Wal-Mart in France?
The author of Naked Economics wrote a column comparing the French economy with the American economy. Charles Wheelan describes some of the controls on labor the French government uses to protect workers; minimum wage is high, there is universal healthcare, and it is difficult to fire employees. The author then uses Wal-Mart as an example of America’s free-market capitalism, where firms are free to pay for labor only what it is worth. The two different systems create different incentives for firms. The argument is that French firms are less willing to hire new employees because they would have to pay them more than they are worth to the company. These differences are said to account for France’s high unemployment compared to America (and high unemployment was at least one cause of the French riots).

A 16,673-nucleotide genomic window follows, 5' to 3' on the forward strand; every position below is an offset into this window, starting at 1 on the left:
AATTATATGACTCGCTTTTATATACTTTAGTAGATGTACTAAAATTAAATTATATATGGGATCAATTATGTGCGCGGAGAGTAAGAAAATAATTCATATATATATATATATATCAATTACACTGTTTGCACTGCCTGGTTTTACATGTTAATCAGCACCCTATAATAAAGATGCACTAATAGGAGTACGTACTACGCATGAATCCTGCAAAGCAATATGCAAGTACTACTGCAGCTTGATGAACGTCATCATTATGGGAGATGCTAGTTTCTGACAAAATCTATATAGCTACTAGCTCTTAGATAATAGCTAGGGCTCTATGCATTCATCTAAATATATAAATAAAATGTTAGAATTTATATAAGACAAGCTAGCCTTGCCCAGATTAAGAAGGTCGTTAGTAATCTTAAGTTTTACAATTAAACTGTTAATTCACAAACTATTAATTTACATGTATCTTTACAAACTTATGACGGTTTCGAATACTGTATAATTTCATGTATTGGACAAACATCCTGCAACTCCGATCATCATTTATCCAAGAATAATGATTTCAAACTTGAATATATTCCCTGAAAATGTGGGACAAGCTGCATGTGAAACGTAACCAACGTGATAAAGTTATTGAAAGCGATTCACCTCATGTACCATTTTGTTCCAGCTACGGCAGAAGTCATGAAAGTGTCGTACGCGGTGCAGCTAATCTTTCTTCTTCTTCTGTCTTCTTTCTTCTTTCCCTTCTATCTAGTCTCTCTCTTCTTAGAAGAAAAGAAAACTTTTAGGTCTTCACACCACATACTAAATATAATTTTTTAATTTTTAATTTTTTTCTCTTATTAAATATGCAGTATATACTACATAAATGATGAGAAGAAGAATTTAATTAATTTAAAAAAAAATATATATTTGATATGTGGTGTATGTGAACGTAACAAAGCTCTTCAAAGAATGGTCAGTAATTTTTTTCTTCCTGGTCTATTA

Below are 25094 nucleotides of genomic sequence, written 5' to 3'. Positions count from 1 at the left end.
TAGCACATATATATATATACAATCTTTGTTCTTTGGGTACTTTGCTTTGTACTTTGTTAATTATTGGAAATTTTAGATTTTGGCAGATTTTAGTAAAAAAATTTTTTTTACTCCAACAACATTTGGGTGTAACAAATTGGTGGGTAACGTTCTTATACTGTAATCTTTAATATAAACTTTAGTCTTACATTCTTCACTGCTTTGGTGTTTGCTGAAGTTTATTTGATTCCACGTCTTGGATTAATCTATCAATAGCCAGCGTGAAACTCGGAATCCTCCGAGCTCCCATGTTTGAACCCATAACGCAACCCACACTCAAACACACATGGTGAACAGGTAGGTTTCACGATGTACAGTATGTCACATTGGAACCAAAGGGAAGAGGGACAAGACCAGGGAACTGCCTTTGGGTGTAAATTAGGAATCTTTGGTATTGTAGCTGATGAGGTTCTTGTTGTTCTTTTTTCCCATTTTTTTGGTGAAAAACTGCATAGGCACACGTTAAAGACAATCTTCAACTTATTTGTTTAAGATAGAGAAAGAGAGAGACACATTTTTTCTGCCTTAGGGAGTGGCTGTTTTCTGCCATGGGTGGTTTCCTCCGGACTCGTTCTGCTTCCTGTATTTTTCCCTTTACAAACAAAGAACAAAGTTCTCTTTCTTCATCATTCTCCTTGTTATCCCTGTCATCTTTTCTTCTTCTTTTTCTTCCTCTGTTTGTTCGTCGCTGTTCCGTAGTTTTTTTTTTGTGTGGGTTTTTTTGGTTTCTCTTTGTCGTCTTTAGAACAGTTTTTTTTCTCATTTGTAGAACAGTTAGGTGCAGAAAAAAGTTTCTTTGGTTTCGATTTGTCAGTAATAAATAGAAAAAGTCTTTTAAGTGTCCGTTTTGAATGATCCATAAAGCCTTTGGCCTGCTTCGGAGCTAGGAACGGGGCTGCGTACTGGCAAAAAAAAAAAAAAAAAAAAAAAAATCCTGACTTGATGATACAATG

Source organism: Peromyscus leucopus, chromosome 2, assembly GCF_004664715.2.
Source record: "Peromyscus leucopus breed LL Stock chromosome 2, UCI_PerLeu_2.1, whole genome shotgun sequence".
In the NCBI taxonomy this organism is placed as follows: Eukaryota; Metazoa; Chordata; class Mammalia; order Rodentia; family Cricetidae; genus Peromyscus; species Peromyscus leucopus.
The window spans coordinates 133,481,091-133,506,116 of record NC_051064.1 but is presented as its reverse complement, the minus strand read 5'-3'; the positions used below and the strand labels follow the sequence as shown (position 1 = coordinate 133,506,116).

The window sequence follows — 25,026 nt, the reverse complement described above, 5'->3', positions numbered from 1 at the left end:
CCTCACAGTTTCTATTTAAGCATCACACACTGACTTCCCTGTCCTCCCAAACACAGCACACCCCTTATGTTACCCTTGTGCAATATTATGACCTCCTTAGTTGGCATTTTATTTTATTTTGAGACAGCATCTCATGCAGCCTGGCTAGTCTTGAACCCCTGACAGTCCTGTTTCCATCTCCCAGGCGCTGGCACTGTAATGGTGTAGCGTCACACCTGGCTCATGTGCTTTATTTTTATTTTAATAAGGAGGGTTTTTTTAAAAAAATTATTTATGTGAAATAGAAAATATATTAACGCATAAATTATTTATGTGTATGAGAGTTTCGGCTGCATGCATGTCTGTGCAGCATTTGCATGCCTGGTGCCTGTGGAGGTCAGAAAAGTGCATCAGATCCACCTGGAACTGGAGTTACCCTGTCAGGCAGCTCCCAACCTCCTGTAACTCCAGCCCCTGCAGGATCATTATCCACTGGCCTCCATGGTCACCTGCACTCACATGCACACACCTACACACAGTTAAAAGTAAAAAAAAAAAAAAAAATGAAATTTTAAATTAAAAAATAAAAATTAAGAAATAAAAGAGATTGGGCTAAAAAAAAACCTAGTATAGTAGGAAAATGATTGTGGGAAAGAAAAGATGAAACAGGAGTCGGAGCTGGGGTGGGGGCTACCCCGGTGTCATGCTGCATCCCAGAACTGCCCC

While I agree with the main idea of the article, I don’t think Wal-Mart is the right example of free-markets in America. Economists in many articles defend Wal-Mart by claiming it is only paying for labor the price it is worth to the company. But they often ignore an important distinction. While no company that wants to survive will pay more for labor than it is worth, they will have no problem paying less for labor than it is worth. My argument has always been that Wal-Mart uses its control over the labor market to artificially drive labor prices down. While I mostly support our free-market economic system, in certain situations there needs to be pressure applied to firms that are taking advantage of their power over labor in the quest for enormous profits. We can still protect a system that encourages firms to hire new employees while also limiting the ways in which companies can take advantage of their power to the extreme that Wal-Mart does.